Can Police Officers Lie to Coerce a Confession?


This week, a New York Court will decide whether to allow police officers to lie in order to coerce a confession. Two particular cases in recent times led to this debate. What both cases had in common was that police told the criminal suspects that the victims were alive, and that a confession could save them. In reality, victims in both cases had already been declared dead.

The first case involved a man from Troy, New York and his infant son. Although the father had hospitalized his son for pneumonia and an infection, further evaluation showed that the infant was suffering from head trauma. When questioned by police, the father said that the head trauma was an accident a whopping 67 times. The police then told the suspect a few different lies which effectively prompted a confession, conviction and a sentence of 25 to life. The conviction was upheld on appeal.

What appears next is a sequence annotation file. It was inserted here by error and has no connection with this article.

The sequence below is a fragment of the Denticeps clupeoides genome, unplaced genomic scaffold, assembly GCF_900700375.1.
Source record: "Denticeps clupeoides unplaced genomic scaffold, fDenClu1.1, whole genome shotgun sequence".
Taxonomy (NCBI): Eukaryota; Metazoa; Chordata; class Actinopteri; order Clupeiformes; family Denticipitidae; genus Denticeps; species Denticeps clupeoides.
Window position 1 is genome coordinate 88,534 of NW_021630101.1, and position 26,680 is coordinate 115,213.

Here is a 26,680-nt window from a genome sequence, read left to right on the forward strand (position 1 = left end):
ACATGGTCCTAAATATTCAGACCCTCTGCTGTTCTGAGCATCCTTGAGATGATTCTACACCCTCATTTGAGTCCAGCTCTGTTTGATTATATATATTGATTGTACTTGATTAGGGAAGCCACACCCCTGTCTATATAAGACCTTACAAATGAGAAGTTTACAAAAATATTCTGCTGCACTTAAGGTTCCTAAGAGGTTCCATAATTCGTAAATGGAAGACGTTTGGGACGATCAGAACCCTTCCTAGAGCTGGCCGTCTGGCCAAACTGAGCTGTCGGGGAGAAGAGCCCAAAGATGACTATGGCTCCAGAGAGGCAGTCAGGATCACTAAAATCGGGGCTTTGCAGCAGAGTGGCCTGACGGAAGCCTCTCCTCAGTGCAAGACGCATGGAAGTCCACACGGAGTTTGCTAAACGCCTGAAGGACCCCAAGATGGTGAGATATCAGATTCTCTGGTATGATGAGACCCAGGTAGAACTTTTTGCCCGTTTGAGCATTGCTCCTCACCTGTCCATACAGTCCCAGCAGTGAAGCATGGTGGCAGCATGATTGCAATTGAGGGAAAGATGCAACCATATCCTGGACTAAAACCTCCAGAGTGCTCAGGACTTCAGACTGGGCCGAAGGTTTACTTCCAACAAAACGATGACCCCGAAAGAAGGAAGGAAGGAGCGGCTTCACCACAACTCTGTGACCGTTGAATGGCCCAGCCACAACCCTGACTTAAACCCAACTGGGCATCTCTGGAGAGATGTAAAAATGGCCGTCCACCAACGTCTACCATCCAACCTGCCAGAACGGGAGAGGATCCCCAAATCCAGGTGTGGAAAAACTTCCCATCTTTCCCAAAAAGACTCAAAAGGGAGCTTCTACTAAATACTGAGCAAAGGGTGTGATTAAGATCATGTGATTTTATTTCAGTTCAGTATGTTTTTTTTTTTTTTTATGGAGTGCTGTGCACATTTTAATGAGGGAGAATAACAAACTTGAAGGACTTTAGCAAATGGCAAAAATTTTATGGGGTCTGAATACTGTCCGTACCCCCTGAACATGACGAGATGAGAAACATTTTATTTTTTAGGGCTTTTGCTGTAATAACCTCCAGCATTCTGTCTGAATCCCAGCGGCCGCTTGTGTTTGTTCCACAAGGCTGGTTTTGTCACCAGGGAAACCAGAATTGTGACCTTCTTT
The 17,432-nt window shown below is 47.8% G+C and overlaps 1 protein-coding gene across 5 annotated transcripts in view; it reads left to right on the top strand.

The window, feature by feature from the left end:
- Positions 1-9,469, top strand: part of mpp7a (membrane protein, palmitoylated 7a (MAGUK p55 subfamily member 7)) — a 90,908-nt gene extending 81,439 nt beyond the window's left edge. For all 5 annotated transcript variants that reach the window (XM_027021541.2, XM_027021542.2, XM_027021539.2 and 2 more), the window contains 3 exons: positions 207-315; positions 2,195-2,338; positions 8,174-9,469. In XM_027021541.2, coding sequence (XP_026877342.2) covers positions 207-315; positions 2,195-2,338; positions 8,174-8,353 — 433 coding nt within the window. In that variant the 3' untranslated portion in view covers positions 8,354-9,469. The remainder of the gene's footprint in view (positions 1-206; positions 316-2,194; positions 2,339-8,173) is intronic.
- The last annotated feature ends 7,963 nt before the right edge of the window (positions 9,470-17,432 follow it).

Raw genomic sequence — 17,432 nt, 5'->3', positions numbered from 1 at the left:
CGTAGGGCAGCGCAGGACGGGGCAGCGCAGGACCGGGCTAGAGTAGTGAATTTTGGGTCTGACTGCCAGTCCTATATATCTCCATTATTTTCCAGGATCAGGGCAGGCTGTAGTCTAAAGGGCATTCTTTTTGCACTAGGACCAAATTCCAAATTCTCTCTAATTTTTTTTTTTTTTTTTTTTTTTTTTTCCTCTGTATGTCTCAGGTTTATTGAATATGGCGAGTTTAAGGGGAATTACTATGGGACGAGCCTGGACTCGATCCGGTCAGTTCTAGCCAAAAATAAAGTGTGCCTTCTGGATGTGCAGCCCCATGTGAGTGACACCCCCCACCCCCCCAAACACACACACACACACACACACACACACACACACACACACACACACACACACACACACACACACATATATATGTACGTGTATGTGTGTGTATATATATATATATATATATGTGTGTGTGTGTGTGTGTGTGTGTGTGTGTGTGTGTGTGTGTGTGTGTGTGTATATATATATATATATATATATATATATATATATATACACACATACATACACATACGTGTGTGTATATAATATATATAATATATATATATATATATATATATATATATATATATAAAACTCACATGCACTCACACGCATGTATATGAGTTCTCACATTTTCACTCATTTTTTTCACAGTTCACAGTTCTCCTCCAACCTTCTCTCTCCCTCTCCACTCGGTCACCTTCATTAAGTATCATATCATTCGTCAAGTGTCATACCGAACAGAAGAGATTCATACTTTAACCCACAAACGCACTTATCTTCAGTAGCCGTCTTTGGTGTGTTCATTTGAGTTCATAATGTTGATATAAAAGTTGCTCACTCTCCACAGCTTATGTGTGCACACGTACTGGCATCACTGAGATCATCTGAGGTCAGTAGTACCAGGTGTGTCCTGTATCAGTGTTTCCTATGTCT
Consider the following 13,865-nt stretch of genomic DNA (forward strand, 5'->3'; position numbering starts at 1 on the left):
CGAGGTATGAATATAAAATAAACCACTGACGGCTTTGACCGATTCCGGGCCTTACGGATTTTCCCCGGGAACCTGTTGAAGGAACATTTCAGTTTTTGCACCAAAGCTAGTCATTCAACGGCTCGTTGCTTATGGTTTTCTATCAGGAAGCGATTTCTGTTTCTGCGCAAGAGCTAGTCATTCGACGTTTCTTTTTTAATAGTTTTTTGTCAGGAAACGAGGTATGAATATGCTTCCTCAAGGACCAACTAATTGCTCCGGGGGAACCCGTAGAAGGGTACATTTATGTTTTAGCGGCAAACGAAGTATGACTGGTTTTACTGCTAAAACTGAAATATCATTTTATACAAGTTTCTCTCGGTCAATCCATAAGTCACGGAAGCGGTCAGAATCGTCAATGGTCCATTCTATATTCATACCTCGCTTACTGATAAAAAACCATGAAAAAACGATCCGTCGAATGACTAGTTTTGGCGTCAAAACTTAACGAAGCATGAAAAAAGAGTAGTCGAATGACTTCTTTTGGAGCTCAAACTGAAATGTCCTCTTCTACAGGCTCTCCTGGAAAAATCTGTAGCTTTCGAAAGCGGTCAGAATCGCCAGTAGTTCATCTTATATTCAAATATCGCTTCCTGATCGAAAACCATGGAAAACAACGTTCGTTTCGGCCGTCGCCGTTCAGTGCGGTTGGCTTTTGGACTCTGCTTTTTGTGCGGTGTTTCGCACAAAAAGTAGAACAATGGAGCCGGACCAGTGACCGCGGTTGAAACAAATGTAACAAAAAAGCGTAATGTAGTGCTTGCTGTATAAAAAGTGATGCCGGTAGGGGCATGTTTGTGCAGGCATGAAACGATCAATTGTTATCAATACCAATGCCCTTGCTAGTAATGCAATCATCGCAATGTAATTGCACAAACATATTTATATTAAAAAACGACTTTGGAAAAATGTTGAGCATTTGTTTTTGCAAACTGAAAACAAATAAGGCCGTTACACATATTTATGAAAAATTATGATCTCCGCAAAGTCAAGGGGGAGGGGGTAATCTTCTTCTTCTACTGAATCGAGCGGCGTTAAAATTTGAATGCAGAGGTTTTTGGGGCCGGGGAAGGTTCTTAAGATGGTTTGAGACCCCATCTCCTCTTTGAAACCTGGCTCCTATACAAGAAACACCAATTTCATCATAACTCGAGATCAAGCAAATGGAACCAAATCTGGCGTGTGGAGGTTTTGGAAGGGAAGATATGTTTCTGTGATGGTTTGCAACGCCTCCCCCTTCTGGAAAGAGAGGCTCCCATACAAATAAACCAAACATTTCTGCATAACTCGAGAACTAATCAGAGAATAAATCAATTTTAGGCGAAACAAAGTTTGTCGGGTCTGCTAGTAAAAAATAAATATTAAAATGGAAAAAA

In the second case, police lied to the suspect by saying that if he was honest about what drugs his girlfriend took, they would be able to revive her. This prompted the boyfriend from New Rochelle, New York to confess that he had injected his girlfriend with heroin and also given her Xanax. At the time police told the suspect doctors might be able to revive her, the woman had already been declared dead. Unlike the first case, this conviction was overturned on appeal.

To read more about this issue, read the following news articles: